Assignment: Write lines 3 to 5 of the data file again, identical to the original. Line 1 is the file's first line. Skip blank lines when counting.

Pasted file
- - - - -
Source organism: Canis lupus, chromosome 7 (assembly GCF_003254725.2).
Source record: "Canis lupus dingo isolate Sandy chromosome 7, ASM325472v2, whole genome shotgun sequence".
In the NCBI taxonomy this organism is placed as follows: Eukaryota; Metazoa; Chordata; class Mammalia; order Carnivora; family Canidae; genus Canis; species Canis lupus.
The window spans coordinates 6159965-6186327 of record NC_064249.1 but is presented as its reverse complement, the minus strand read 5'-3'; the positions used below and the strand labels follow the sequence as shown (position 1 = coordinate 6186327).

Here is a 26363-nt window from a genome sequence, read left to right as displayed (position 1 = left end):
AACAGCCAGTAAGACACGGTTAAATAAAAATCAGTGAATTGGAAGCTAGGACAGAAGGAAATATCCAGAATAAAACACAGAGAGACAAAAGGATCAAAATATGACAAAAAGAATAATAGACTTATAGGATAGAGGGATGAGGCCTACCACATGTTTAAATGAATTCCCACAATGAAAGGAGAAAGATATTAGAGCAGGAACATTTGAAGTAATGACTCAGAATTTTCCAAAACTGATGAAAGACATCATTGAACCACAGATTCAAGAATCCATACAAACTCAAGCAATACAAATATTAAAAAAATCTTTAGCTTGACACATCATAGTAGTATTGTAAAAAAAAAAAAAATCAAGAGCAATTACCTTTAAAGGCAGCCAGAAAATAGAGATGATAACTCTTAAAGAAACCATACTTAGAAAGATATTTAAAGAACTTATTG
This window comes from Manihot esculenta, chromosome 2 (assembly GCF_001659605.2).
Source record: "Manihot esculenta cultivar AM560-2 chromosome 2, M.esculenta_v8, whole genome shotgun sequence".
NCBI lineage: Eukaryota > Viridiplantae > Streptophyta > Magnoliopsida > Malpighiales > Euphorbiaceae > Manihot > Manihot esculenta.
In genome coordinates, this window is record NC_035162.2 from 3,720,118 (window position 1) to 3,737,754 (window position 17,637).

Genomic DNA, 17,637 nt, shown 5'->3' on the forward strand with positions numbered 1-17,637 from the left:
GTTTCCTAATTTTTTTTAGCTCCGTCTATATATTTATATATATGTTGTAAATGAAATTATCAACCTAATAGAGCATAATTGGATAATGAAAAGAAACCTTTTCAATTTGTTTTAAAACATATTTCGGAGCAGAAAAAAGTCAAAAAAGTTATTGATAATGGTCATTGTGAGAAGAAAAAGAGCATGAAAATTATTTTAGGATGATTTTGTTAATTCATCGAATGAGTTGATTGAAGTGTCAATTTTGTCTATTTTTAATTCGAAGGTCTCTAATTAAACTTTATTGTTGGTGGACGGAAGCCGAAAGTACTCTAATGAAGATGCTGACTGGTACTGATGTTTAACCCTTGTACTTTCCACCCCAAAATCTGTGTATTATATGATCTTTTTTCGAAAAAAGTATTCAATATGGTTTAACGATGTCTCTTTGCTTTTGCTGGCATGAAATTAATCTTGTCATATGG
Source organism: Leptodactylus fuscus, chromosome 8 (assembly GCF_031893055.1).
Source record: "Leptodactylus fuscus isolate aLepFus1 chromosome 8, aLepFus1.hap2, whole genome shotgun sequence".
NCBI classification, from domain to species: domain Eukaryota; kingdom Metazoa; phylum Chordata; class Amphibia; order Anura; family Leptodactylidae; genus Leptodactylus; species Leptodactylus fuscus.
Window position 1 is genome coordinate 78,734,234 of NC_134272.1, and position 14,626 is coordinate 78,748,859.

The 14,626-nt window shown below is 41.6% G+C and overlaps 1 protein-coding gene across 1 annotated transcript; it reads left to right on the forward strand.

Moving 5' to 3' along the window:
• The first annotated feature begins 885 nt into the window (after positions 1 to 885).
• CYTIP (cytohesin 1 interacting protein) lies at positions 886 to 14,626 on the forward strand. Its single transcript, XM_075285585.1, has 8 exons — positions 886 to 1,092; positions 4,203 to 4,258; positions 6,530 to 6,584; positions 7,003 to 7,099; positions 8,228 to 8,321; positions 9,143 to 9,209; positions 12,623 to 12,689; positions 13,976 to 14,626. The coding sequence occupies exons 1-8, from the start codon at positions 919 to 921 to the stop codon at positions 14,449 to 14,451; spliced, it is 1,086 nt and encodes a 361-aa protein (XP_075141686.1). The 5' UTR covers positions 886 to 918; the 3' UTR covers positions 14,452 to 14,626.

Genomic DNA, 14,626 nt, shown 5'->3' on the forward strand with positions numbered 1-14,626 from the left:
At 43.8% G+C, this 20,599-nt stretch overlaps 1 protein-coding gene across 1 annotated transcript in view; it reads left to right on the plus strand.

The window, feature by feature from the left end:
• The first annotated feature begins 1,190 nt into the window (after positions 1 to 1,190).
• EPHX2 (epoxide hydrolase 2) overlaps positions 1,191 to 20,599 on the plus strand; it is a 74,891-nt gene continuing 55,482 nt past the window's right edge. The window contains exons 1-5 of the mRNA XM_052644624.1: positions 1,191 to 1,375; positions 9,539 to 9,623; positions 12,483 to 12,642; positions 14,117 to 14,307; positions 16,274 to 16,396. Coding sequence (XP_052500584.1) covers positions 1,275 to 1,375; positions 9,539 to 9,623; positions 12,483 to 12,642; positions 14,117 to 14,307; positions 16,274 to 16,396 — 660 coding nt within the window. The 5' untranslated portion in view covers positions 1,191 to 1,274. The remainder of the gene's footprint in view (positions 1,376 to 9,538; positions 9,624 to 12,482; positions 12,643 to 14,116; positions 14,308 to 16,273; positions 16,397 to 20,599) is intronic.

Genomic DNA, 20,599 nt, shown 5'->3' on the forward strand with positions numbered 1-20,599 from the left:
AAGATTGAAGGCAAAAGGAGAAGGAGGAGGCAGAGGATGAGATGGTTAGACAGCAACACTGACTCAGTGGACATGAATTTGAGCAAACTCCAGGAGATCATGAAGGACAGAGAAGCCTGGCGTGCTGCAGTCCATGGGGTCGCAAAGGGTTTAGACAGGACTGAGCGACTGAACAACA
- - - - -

In the NCBI taxonomy this organism is placed as follows: Eukaryota; Metazoa; Chordata; class Mammalia; order Carnivora; family Canidae; genus Canis; species Canis lupus.
The window spans coordinates 6159965-6186327 of record NC_064249.1 but is presented as its reverse complement, the minus strand read 5'-3'; the positions used below and the strand labels follow the sequence as shown (position 1 = coordinate 6186327).

Here is a 26363-nt window from a genome sequence, read left to right as displayed (position 1 = left end):